Pay attention to your puppy’s body language, he will let you know how he wants to socialize. If your pup shows interest and moves towards a person, animal, or thing, he is ready to engage.
If your puppy is cautious or hesitates, wait. Let him watch from a distance. Pups don’t have to interact with everything and everyone during the socialization process. Just being in a different environment, or hearing noises, or seeing people or animals can help him become familiar and dispel any fear they may have.
If your puppy is over-excited to the point of being frantic, it might be a sign that he is lacking confidence or even a little scared. Help your pup build confidence and calm down by removing him from the location, stroking his head and speaking softly to him. Give your pup a treat and try once again, but keep the interaction with new person or place very brief.
Tips for Socializing Your Puppy
- The first tip to remember when socializing your puppy is to make it fun. Choose a time of day when you and your pup are rested and relaxed. Taking a walk in a different neighborhood each day is an excellent way to socialize your pup in a manner that he will feel comfortable and associate all the new exposure with a pleasant experience. Always praise your pup and reward with a treat at the end of the walk or other successful interaction
- Create safe scenarios in which your puppy can interact with people and animals. Invite a friend with a well socialized dog over to your home for a visit. This will allow the pup to be in an environment he feels safe in while experiencing something new.
- Start slowly and gradually work your way up towards the desired exposure. For example, If you take your pup to a child’s sporting event where there is a lot of screaming kids and your pup shows signs of fear, move away from the action. Instead of sitting on the bleachers, take a chair and sit an the edge of the sports field. Next time you go, move your chair a little closer. Continue to do this until your puppy is comfortable sitting in the bleachers.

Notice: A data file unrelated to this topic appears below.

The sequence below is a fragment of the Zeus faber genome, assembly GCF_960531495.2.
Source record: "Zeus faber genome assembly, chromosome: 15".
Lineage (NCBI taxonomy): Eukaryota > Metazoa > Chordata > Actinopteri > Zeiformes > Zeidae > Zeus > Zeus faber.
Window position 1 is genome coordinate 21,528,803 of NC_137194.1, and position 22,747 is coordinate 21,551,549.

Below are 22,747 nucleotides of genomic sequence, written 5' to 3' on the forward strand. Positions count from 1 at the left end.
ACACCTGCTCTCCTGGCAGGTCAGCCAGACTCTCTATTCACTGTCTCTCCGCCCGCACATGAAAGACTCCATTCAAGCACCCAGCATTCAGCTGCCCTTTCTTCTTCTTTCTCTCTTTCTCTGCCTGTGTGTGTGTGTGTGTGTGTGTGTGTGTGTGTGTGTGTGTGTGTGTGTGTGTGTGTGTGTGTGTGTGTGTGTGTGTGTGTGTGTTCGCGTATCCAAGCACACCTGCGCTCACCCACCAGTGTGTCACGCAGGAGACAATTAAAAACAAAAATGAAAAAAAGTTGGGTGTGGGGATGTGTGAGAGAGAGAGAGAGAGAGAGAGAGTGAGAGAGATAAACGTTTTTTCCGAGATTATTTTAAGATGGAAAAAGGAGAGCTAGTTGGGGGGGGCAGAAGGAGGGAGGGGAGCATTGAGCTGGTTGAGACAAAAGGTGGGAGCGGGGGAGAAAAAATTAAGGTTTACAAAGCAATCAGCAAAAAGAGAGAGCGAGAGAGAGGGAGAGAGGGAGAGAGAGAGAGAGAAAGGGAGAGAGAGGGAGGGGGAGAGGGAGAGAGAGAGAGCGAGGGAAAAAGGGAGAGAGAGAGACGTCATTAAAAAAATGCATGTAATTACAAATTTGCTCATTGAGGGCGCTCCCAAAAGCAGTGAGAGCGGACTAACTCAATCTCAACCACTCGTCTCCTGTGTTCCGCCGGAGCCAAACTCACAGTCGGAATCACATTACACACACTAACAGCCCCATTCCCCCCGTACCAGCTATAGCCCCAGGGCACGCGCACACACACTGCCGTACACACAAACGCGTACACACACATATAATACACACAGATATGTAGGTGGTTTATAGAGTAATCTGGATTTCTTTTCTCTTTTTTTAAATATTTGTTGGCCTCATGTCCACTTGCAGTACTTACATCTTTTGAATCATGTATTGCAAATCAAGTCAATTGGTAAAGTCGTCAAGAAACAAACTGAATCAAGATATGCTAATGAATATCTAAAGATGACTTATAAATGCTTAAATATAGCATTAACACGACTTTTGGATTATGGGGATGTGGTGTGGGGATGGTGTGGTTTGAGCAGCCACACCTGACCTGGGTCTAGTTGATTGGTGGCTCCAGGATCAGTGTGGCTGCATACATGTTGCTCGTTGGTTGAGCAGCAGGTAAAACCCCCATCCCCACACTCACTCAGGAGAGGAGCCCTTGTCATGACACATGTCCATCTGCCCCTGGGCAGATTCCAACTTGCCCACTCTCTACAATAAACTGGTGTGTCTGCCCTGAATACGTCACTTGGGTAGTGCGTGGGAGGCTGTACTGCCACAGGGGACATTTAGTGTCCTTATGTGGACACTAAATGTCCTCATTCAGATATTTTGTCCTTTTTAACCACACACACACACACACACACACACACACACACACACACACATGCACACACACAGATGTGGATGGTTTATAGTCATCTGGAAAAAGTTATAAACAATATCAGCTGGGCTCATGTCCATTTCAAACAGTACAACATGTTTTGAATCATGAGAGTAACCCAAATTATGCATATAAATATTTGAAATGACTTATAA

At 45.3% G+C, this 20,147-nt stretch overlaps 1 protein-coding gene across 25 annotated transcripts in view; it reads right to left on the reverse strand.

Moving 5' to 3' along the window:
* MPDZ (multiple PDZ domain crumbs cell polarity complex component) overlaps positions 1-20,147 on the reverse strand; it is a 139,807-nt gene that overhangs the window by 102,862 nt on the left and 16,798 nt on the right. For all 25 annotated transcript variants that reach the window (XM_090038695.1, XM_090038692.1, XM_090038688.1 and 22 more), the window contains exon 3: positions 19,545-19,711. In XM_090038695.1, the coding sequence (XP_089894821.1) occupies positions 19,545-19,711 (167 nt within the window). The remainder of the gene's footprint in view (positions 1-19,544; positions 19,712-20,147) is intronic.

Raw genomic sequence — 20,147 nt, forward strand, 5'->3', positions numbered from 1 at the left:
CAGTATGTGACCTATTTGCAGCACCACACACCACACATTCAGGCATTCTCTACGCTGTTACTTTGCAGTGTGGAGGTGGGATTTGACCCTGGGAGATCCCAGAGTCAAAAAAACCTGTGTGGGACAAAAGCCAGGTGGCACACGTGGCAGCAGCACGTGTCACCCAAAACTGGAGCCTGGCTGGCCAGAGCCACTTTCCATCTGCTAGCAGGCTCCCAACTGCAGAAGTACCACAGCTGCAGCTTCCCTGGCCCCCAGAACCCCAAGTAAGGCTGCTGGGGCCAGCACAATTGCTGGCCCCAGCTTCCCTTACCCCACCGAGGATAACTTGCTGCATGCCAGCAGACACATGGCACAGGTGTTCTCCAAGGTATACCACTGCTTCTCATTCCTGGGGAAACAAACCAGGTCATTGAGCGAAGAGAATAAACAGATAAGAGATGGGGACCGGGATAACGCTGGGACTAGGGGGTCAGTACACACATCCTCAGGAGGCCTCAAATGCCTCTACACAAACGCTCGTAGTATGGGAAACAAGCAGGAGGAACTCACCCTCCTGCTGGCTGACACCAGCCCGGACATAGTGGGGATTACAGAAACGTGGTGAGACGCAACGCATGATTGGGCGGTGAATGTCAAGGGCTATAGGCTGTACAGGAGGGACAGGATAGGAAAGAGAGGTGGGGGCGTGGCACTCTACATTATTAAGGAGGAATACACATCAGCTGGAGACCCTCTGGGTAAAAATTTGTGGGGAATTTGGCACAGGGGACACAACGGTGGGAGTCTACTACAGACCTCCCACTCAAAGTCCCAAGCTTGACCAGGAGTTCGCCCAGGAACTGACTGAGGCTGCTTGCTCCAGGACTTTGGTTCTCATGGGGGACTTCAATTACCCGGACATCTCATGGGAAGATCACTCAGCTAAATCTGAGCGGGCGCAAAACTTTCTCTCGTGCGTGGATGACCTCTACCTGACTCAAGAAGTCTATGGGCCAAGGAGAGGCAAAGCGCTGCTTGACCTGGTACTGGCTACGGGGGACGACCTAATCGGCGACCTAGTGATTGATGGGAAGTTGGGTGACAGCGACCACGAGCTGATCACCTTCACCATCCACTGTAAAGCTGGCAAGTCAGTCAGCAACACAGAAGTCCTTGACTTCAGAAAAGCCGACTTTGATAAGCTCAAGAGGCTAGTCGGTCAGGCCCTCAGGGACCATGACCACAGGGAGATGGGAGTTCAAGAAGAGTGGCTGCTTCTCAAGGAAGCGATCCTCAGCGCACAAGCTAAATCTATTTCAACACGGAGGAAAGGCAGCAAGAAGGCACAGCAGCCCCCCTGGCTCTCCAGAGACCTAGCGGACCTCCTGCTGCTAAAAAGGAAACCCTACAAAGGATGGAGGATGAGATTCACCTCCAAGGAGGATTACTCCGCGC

- Expose your puppy other animals as soon as possible. Dogs, cats, hamsters, etc., since these are animals he will encounter at the vet’s office, familiarity with their sounds and smells will keep him calm during interactions as an adult.
- Take frequent trips so your puppy will see and hear new things. Travel on public transit that allows dogs and visit venues that welcome canines. The sounds of honking horns, loud mufflers and constant talk is good exposure for a dog that will be in public often. The aroma of food cooking and clanging of dishes, pots and silverware will help the dog be confident and patient at meal time in any environment.
- Skip dog parks for now. Not all dog encounters at parks are positive ones, and the last thing you want at this stage of socialization is for your puppy to have a negative experience with another dog. Introduce new dogs one at a time so you see how your puppy will respond.
- A well-rounded dog will be able to interact with strangers and other animals without incident. Sudden noises will not elicit a fearful response. To help your puppy become a well-rounded, relaxed adult dog, start young and be consistent with your socialization routine. Praise frequently and reward at the end of a session with a special treat.